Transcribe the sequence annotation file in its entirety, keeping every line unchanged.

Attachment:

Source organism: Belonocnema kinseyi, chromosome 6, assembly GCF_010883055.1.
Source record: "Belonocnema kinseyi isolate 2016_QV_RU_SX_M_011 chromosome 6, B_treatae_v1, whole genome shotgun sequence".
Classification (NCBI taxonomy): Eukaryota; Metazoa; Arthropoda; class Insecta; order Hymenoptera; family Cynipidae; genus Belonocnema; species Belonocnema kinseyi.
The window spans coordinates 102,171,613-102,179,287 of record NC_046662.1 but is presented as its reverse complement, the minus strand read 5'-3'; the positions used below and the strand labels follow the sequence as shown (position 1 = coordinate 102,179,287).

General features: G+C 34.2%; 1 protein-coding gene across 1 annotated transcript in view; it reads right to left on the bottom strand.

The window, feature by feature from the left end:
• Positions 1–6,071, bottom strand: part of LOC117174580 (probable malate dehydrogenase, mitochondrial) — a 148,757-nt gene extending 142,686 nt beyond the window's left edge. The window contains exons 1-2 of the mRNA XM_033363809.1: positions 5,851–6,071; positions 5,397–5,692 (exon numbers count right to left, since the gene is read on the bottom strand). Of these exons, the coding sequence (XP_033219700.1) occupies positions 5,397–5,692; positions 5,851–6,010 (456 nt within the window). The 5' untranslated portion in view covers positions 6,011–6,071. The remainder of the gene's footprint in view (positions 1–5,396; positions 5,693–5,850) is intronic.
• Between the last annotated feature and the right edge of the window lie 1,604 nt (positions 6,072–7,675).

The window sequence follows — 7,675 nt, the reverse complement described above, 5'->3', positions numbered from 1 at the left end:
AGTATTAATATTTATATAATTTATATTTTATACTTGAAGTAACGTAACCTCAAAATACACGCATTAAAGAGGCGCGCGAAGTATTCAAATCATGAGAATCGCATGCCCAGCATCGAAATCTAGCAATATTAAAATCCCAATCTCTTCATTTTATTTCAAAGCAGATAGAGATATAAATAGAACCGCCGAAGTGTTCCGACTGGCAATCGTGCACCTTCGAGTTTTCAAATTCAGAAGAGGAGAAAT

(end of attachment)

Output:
Source organism: Belonocnema kinseyi, chromosome 6, assembly GCF_010883055.1.
Source record: "Belonocnema kinseyi isolate 2016_QV_RU_SX_M_011 chromosome 6, B_treatae_v1, whole genome shotgun sequence".
Classification (NCBI taxonomy): Eukaryota; Metazoa; Arthropoda; class Insecta; order Hymenoptera; family Cynipidae; genus Belonocnema; species Belonocnema kinseyi.
The window spans coordinates 102,171,613-102,179,287 of record NC_046662.1 but is presented as its reverse complement, the minus strand read 5'-3'; the positions used below and the strand labels follow the sequence as shown (position 1 = coordinate 102,179,287).

General features: G+C 34.2%; 1 protein-coding gene across 1 annotated transcript in view; it reads right to left on the bottom strand.

The window, feature by feature from the left end:
• Positions 1–6,071, bottom strand: part of LOC117174580 (probable malate dehydrogenase, mitochondrial) — a 148,757-nt gene extending 142,686 nt beyond the window's left edge. The window contains exons 1-2 of the mRNA XM_033363809.1: positions 5,851–6,071; positions 5,397–5,692 (exon numbers count right to left, since the gene is read on the bottom strand). Of these exons, the coding sequence (XP_033219700.1) occupies positions 5,397–5,692; positions 5,851–6,010 (456 nt within the window). The 5' untranslated portion in view covers positions 6,011–6,071. The remainder of the gene's footprint in view (positions 1–5,396; positions 5,693–5,850) is intronic.
• Between the last annotated feature and the right edge of the window lie 1,604 nt (positions 6,072–7,675).

The window sequence follows — 7,675 nt, the reverse complement described above, 5'->3', positions numbered from 1 at the left end:
AGTATTAATATTTATATAATTTATATTTTATACTTGAAGTAACGTAACCTCAAAATACACGCATTAAAGAGGCGCGCGAAGTATTCAAATCATGAGAATCGCATGCCCAGCATCGAAATCTAGCAATATTAAAATCCCAATCTCTTCATTTTATTTCAAAGCAGATAGAGATATAAATAGAACCGCCGAAGTGTTCCGACTGGCAATCGTGCACCTTCGAGTTTTCAAATTCAGAAGAGGAGAAAT